Indonesia's current-account deficit widened in the third quarter to its largest since the second quarter of 2014, data from the central bank showed on Friday. (Reuters Photo/Jose Luis Gonzalez)
Forex Reserves Drop by $3.1b in September: Bank Indonesia
BY :NILUFAR RIZKI, GAYATRI SUROYO & MAIKEL JEFRIANDO
OCTOBER 07, 2018
Jakarta. Indonesia's foreign exchange reserves dropped by about $3.1 billion in September, partly due to currency market intervention, the central bank said on Friday (05/10), as the rupiah continued to trade near its weakest in over 20 years.
A broad retreat by investors from emerging markets, high oil prices and concerns over potential fallout from an escalating trade war between the United States and China all contributed to the pressure on the rupiah over recent weeks.
The currency lost nearly 2 percent this week, and hit 15,190 to the dollar on Thursday, its lowest in more than 20 years, though it closed slightly stronger on Friday at 15,175.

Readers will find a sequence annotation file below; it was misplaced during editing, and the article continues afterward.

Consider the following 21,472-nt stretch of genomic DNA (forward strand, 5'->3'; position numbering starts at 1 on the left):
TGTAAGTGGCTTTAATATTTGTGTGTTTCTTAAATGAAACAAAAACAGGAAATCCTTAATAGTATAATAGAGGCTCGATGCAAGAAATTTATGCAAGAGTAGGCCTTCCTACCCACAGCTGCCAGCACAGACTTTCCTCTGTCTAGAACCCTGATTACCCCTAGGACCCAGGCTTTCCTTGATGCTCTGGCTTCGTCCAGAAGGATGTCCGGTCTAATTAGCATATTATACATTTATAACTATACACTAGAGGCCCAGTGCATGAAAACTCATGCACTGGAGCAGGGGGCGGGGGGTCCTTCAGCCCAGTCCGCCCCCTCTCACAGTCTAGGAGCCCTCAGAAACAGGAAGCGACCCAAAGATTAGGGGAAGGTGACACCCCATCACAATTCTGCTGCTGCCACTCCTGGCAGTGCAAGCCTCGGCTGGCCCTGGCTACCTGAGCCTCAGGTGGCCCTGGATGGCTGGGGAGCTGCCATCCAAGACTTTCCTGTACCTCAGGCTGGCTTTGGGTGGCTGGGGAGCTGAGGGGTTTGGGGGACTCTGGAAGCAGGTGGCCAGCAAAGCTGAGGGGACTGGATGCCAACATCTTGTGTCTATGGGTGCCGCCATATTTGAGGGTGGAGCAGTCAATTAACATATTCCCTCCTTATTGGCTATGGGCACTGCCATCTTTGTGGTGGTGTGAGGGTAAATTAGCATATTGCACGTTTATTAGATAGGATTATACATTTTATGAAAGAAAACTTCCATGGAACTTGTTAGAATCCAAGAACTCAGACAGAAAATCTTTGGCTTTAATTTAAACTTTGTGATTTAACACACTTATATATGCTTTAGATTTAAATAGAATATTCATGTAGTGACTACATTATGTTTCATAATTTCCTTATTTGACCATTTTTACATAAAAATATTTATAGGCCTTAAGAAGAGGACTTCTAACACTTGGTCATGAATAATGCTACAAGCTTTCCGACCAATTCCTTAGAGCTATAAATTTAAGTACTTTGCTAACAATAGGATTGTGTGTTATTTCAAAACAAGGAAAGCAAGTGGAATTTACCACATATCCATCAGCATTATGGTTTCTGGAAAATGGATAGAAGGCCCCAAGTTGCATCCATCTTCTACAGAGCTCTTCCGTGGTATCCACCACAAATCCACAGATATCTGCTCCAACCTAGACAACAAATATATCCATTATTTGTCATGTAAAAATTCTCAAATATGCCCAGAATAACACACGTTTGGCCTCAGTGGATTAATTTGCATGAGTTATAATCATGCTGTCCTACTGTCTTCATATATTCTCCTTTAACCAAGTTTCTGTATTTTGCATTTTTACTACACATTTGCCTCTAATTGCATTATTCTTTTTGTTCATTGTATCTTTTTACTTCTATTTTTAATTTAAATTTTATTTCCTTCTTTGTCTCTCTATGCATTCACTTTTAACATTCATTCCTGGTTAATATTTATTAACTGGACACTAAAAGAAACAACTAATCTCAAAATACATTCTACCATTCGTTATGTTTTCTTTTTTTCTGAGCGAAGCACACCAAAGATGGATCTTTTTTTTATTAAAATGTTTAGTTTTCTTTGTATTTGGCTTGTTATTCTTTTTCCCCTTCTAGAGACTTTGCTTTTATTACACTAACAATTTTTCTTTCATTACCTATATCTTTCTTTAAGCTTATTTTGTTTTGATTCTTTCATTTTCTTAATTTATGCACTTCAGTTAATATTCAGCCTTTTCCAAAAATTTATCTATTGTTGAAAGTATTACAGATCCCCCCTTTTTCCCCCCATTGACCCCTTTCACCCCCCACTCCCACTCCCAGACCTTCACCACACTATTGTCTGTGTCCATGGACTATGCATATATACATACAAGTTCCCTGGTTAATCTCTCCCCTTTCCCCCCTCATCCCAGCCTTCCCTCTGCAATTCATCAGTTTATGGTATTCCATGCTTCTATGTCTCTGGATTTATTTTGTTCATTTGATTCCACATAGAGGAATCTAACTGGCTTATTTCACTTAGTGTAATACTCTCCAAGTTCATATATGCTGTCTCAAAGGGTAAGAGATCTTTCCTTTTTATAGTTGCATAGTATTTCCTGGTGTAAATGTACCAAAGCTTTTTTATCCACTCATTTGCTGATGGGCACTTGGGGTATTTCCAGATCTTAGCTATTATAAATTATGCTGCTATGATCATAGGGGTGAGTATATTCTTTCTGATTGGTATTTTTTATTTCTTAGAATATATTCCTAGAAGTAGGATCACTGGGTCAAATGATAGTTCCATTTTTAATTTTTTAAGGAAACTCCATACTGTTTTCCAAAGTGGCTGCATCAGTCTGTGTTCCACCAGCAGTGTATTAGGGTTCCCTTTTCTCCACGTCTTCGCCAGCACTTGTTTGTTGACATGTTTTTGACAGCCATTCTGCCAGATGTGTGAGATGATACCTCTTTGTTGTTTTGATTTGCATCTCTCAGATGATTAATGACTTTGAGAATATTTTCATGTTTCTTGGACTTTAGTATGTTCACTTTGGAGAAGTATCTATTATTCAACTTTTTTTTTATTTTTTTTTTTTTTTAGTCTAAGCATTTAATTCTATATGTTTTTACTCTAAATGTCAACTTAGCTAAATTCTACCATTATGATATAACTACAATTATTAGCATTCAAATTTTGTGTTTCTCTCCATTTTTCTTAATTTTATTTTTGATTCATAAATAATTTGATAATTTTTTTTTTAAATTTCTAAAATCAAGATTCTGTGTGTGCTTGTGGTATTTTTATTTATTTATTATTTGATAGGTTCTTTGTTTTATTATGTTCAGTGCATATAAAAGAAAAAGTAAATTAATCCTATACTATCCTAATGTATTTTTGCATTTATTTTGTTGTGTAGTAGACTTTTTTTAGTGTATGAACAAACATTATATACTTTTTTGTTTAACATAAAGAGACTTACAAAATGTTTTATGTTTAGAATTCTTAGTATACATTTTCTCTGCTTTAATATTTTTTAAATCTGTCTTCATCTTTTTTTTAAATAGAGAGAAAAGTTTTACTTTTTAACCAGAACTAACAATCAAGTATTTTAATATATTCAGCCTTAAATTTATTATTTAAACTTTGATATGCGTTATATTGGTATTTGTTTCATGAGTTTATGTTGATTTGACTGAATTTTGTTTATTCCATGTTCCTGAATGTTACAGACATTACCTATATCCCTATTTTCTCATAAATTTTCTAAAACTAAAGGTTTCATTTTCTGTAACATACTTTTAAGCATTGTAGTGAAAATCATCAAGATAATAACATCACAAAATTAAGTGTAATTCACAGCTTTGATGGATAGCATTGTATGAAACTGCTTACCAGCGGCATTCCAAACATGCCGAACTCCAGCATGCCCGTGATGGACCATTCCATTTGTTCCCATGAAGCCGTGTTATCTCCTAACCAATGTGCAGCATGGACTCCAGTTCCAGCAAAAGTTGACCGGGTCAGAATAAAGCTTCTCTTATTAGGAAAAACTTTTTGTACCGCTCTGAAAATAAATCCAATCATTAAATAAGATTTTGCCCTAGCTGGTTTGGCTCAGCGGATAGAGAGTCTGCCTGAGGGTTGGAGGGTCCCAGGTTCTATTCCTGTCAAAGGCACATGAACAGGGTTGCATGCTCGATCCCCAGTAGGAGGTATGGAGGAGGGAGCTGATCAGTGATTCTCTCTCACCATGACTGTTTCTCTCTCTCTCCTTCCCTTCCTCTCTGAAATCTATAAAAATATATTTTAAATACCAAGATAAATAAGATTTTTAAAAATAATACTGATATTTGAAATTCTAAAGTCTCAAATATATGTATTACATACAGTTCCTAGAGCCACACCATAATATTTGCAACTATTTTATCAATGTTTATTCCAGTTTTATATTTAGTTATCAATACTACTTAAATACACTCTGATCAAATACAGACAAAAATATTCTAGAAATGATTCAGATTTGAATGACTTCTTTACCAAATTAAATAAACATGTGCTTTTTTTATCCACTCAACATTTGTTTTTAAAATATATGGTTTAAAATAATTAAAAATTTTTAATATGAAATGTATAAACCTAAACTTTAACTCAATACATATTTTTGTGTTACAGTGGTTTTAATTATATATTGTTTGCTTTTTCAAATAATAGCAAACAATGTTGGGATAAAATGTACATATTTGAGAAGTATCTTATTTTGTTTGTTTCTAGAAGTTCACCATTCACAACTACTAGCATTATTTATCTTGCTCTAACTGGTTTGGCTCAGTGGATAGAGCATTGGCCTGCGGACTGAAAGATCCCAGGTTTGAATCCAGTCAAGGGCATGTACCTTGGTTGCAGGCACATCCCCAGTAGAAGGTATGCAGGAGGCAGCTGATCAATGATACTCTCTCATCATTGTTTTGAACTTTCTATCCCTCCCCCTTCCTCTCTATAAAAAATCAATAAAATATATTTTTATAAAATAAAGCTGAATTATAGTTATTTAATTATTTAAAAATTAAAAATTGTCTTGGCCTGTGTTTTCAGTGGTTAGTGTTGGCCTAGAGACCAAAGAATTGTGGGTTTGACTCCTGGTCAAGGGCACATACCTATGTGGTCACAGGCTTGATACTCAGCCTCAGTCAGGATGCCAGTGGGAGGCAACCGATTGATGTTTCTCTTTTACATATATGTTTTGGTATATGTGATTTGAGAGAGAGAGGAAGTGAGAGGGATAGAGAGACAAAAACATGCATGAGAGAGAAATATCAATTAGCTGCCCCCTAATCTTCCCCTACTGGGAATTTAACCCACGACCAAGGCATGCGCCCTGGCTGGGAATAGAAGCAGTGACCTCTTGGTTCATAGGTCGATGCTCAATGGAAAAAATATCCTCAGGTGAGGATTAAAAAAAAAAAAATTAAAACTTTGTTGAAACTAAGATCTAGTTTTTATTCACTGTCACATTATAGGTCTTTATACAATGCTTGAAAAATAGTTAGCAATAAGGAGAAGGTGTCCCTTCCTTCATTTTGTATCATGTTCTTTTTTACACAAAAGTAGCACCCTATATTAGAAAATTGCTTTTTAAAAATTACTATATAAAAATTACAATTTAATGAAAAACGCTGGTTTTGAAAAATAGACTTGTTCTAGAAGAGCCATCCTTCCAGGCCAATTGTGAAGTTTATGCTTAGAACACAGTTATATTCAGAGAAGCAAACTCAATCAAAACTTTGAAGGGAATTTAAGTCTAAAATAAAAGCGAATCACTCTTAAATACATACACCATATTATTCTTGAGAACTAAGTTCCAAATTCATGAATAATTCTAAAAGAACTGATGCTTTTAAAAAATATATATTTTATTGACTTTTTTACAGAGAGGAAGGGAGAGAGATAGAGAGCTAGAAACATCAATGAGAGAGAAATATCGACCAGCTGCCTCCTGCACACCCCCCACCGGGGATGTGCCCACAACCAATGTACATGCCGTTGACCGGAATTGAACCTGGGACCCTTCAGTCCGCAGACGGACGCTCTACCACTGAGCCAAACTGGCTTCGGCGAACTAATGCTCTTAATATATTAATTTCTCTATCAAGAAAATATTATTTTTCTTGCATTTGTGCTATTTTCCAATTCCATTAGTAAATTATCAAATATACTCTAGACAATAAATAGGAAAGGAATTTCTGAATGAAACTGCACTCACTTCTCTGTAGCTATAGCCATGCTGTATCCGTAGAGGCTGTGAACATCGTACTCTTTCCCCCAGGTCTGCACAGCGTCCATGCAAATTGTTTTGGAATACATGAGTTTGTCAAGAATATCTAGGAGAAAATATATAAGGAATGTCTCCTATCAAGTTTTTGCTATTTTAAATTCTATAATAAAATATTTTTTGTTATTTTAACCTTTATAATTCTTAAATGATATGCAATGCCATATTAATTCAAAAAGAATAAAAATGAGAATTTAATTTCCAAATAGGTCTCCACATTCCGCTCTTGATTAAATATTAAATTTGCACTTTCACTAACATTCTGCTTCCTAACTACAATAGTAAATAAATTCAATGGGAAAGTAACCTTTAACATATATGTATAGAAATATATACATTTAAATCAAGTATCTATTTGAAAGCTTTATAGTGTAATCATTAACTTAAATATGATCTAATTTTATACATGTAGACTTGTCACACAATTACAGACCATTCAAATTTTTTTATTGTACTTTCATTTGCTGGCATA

Indonesia's reserves stood at $114.8 billion at the end of September, equal to six-and-a-half months of imports, the bank said in a statement, still far higher than the three-month international adequacy standard, but representing a 13 percent decline from $132 billion in January.
The September reserves level "is able to support the external sector resilience and maintain macroeconomic and financial system stability," the central bank said.
Bank Indonesia Governor Perry Warjiyo confirmed earlier on Friday that the bank has been intervening to support the rupiah, though he stressed that it has also undertaken smoothening operations when trade became lumpy.
This week, the governor said local interest rates must be raised ahead of the US Federal Reserve to avoid "drastic" outflows, in a sign that Bank Indonesia may lift rates further before a widely expected Fed rate hike in December.
The central bank has increased interest rates five times since mid-May, by a total of 150 basis points, to maintain the attractiveness of Indonesian assets for foreign investors.
Separately on Friday, Finance Minister Sri Mulyani Indrawati said authorities were assessing global developments that triggered a rally in the dollar to determine whether they need to take further steps to halt outflows, which have pummelled the rupiah.
The government has raised import tariffs, widened biodiesel use and delayed billions of dollars of infrastructure projects to cut import bills and reduce dollar demand onshore.
Sri Mulyani said the government will support businesses to export more and may provide incentives.